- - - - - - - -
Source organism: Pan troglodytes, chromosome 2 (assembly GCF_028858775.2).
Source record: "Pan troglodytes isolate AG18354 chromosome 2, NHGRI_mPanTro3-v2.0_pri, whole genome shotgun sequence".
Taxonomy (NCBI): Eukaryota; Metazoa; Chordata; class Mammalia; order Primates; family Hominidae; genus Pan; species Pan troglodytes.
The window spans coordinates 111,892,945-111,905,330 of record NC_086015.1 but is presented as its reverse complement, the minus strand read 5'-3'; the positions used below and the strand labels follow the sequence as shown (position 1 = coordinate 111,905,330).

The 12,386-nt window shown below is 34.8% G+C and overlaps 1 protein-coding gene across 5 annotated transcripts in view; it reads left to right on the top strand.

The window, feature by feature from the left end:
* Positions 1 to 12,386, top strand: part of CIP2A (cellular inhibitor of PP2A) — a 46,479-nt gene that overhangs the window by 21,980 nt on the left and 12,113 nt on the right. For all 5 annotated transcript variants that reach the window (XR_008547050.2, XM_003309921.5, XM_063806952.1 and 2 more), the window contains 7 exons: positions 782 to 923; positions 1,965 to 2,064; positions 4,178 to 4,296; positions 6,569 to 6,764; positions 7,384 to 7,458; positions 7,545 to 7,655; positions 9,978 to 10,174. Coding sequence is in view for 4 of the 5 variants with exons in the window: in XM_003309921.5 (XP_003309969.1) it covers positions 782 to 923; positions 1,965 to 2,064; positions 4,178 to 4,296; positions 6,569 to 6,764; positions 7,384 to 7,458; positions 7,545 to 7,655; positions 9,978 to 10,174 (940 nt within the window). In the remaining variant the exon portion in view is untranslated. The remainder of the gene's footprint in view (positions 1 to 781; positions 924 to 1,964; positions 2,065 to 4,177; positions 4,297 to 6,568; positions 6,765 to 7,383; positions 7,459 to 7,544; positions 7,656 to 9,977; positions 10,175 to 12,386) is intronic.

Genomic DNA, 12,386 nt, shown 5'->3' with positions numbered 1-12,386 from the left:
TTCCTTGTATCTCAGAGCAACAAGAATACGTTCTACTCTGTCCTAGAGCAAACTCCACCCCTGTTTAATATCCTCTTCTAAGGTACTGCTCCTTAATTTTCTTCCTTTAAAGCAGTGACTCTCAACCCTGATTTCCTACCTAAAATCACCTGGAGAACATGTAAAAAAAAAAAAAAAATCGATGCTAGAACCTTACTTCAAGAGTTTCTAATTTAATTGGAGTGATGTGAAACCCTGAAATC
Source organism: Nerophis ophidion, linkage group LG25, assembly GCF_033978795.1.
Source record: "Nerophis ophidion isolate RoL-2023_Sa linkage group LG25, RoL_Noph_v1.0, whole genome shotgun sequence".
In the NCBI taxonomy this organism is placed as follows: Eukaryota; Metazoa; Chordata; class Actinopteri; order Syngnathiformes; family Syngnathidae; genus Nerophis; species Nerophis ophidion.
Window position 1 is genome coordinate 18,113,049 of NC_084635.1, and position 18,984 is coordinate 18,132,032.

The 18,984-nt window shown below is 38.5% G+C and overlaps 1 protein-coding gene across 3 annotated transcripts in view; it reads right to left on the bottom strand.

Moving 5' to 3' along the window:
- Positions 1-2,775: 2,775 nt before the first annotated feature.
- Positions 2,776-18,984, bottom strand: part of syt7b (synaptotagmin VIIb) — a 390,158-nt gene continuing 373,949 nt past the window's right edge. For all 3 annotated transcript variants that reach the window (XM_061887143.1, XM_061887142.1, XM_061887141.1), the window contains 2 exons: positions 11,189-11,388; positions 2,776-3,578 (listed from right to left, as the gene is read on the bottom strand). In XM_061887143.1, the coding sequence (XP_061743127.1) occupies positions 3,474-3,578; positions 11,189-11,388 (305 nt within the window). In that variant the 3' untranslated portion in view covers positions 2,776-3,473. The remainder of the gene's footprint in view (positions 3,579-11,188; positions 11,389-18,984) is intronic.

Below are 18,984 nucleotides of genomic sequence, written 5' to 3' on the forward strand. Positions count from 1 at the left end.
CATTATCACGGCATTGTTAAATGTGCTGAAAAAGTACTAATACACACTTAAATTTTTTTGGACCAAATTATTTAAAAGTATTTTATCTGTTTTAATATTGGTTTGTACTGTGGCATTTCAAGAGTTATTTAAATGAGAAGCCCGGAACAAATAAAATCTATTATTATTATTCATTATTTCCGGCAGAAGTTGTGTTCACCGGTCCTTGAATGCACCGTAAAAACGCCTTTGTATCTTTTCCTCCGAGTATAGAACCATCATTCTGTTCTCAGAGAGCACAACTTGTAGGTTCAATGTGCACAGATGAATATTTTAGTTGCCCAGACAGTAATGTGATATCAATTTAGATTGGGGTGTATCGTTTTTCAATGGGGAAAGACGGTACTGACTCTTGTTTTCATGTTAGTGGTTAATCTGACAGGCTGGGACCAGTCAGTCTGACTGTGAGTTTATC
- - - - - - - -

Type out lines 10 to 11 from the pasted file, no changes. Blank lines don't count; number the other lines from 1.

Source organism: Nerophis ophidion, linkage group LG25, assembly GCF_033978795.1.
Source record: "Nerophis ophidion isolate RoL-2023_Sa linkage group LG25, RoL_Noph_v1.0, whole genome shotgun sequence".